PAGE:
Google, Facebook and Apple are all widely accepted as being among the biggest companies in the world today. You could spend the average urbanite day using almost exclusively the hardware, software and services of these companies alone, but there’s one area that they collectively don’t want to touch with a metaphorical barge pole, and that’s anything deemed ‘adult’.
This is not news. That Google and Apple have been blocking anything vaguely adult-related (while allowing violence freely) from their respective app stores is not a recent occurrence. And STG has noted before that Facebook can be quite the prude when it comes to sex.
Think about that for a minute – the companies that are happy to delve into (almost literally) every other part of your life, collectively don’t have anything useful or positive to think, say or communicate about something that almost everyone engages in. On one hand, that feels like utter madness. On the other, wishing for companies that already have huge reach into your private data, and thus your life as a whole, to have even more sensitive data seems equally nuts. No one has ever said to me, ‘I wish Google cared about my sex life’, but what I equally struggle with is that these companies act as if sex doesn’t exist.
What’s the end result of not allowing adult apps on the Play Store? People download random APKs and end up installing malware-riddled apps that steal their data or banking details. The point of providing a centralised place to download apps, in large part, is to provide discoverability and increase the security of the download – and to make Google and Apple money. It’s a smaller problem on iOS, as you’d need to jailbreak your phone to install non-App Store apps, which fewer people seem to do now, but it still exists.
It’s not just about apps though. Nor access. Facebook is where people get information, look at pictures, chat with people, and get their news. Imagine the overall impact of a company that has two billion users, but can’t find a way to let people talk about anything related to porn or ‘the adult industry’. It’s ridiculous, and potentially damaging.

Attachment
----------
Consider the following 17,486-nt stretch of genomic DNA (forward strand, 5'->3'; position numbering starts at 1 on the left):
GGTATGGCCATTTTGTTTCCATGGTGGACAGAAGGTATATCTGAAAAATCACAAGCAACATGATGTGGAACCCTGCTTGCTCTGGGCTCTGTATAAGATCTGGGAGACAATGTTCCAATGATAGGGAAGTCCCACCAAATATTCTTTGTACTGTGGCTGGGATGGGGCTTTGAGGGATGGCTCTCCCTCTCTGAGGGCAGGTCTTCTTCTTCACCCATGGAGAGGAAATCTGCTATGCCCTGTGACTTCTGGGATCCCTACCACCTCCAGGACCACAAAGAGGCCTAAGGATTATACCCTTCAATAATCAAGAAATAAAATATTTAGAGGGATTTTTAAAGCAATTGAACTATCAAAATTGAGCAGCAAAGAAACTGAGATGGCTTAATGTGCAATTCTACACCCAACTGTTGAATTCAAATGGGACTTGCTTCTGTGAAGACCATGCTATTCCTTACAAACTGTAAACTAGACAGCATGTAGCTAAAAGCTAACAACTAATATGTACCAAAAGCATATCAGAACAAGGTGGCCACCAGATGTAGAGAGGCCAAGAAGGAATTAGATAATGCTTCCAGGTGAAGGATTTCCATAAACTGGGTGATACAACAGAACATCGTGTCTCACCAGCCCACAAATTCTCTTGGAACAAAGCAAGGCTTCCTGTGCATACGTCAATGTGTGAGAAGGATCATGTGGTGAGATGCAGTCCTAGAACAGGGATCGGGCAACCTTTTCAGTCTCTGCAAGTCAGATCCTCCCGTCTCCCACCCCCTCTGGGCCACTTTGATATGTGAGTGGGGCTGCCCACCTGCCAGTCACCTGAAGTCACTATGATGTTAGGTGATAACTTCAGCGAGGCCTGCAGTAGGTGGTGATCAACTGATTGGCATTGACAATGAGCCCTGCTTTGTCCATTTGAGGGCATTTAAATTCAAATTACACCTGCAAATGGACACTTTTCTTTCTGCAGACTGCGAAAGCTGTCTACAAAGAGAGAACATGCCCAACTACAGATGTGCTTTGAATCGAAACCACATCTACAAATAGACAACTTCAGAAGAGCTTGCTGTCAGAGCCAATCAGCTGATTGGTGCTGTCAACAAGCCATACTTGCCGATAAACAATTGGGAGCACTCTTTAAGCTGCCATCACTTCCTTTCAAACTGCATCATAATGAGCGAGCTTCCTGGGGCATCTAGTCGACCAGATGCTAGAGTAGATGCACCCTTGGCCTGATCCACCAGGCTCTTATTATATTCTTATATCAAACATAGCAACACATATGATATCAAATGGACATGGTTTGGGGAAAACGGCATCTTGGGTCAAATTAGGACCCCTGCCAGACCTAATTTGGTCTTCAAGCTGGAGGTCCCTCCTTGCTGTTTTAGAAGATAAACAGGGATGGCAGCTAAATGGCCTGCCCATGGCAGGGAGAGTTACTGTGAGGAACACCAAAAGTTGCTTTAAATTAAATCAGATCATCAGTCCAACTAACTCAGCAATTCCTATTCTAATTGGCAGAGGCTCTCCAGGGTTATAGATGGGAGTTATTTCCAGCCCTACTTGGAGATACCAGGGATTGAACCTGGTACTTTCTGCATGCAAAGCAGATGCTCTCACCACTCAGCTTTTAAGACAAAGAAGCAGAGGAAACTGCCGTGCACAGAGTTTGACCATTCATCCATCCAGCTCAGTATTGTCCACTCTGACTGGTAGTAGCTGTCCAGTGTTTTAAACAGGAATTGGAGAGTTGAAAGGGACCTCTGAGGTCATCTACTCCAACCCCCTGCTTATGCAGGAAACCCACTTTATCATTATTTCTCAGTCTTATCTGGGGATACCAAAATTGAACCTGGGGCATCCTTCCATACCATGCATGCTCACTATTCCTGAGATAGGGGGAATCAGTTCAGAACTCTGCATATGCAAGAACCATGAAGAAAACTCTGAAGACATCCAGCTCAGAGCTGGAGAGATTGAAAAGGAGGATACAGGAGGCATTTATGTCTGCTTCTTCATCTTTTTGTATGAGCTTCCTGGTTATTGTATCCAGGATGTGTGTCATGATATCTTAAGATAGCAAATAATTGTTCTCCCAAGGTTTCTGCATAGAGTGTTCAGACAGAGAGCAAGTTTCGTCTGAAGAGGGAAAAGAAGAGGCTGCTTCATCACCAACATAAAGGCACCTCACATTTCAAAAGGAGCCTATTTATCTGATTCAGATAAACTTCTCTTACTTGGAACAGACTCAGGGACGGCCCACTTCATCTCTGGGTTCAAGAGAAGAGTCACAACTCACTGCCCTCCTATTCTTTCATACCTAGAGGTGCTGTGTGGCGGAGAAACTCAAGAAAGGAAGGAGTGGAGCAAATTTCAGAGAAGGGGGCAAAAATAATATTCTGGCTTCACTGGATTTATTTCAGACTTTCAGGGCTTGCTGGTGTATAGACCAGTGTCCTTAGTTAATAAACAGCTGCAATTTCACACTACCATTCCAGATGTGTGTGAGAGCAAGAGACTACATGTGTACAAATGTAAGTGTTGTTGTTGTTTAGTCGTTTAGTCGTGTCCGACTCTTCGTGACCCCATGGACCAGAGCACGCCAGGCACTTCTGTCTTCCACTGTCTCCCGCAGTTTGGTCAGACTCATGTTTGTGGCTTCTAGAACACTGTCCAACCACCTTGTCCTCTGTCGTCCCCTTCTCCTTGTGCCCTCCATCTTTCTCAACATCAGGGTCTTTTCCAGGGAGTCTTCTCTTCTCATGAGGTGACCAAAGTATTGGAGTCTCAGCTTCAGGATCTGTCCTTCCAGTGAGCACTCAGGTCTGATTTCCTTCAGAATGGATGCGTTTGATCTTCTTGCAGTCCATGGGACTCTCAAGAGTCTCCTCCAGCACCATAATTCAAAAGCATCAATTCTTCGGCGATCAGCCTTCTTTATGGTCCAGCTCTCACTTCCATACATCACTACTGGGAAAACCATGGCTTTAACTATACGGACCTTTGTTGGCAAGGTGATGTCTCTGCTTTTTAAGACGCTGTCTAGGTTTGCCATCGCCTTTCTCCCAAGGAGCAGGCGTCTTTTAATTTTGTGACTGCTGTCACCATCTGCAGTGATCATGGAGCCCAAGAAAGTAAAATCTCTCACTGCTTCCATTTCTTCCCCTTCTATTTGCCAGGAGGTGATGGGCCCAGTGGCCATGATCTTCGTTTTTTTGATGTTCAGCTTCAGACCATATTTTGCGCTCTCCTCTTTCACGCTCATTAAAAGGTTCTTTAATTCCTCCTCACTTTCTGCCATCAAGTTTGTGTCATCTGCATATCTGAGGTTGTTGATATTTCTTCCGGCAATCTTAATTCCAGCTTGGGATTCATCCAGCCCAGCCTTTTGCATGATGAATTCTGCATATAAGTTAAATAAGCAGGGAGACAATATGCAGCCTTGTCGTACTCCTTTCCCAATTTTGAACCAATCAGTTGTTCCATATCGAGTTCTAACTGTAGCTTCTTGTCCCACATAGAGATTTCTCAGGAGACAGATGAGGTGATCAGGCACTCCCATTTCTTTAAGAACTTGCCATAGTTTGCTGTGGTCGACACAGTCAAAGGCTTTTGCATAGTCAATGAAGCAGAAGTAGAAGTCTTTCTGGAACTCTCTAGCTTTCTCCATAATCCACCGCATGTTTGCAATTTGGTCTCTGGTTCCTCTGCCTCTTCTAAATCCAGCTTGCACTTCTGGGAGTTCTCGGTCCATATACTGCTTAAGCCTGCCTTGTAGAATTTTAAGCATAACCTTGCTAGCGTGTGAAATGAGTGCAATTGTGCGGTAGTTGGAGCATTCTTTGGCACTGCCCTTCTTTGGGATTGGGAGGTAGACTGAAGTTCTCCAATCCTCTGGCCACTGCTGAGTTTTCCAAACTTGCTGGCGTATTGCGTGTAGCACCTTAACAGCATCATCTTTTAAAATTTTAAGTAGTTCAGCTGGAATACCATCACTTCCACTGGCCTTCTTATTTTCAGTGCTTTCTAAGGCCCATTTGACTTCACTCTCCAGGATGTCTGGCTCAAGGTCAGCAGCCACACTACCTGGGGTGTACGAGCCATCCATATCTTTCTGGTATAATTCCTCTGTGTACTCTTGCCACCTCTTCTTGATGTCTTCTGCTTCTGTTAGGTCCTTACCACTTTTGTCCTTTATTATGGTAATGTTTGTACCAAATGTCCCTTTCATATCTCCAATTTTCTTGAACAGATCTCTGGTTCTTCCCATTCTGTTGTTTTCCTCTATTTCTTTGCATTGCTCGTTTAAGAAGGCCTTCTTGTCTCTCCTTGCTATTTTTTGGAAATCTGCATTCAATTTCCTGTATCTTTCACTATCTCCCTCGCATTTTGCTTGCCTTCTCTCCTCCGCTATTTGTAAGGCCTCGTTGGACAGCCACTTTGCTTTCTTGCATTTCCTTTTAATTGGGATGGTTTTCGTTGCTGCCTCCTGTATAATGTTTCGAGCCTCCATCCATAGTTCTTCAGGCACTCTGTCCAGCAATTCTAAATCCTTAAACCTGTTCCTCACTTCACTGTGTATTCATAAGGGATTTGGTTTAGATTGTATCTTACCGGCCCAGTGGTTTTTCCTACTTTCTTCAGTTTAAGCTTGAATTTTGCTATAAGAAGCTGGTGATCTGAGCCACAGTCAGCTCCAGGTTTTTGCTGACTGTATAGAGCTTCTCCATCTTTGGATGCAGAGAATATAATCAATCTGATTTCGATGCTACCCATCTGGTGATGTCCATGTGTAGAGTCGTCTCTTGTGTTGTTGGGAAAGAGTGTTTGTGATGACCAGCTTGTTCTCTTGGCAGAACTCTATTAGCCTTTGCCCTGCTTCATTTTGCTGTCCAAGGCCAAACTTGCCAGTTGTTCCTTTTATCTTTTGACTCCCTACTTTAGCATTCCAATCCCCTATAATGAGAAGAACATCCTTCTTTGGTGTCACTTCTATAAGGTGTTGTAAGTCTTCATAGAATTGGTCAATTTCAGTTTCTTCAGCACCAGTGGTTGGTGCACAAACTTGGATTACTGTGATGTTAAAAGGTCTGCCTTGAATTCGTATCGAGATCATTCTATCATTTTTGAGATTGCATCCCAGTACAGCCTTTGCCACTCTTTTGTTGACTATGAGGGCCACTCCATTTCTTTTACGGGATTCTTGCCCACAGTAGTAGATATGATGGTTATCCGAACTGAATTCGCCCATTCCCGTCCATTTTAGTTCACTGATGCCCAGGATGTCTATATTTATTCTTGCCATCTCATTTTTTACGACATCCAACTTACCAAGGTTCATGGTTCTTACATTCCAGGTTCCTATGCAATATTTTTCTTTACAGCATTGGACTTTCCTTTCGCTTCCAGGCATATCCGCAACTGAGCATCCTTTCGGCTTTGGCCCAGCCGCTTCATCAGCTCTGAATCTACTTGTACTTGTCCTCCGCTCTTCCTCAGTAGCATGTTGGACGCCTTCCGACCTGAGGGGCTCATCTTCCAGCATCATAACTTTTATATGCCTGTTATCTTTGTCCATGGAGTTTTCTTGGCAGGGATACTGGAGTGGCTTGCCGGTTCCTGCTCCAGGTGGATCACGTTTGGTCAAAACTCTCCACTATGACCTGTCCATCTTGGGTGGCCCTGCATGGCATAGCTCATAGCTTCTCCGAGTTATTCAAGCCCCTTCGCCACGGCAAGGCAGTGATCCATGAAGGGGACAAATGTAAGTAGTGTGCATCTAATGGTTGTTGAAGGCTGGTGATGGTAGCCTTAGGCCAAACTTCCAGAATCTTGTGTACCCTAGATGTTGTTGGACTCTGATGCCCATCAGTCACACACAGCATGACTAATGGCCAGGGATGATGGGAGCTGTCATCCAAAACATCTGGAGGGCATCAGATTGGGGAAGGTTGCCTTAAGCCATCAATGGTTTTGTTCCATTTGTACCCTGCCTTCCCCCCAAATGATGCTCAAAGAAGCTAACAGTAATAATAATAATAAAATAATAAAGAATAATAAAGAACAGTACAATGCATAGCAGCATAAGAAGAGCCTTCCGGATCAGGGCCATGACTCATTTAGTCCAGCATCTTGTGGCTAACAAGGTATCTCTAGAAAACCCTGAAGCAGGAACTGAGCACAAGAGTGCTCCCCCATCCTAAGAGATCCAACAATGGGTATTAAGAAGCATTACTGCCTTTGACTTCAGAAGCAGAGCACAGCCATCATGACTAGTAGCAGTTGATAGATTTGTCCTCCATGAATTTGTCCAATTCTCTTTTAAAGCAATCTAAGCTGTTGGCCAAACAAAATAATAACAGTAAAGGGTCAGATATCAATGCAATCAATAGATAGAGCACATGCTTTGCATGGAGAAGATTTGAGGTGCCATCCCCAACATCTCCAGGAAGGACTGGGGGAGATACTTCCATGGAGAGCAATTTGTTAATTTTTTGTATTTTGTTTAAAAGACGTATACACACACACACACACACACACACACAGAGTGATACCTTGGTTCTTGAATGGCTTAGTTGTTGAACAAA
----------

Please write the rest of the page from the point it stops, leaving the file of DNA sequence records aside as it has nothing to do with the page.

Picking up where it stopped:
If you’re thinking this is purely about not allowing porn, think again. If you hadn’t noticed already, while being adult in theme, STG doesn’t actually host any NSFW/explicit content. Articles discussing entirely relevant issues, such as whether regulations could cripple a nascent sextech industry in India, have been blocked for promotion by Facebook. Without boosting those posts, a site such as this – run independently, not by a huge publisher – simply can’t reach its intended audience. The net result of that is less information that could be useful, enlightening or entertaining for people makes it to their eyes.
The criticism isn’t aimed squarely at these three behemoths, but it’s their size and influence that leads to the concern. It’s a huge amount of influence over what you see, read, hear and do each and every day. And yet collectively, Silicon Valley pretty much entirely rejects sex or in some cases the discussion of it.
Sex sells. But not if you’re selling ad space to eyeballs across the entire world, it would seem.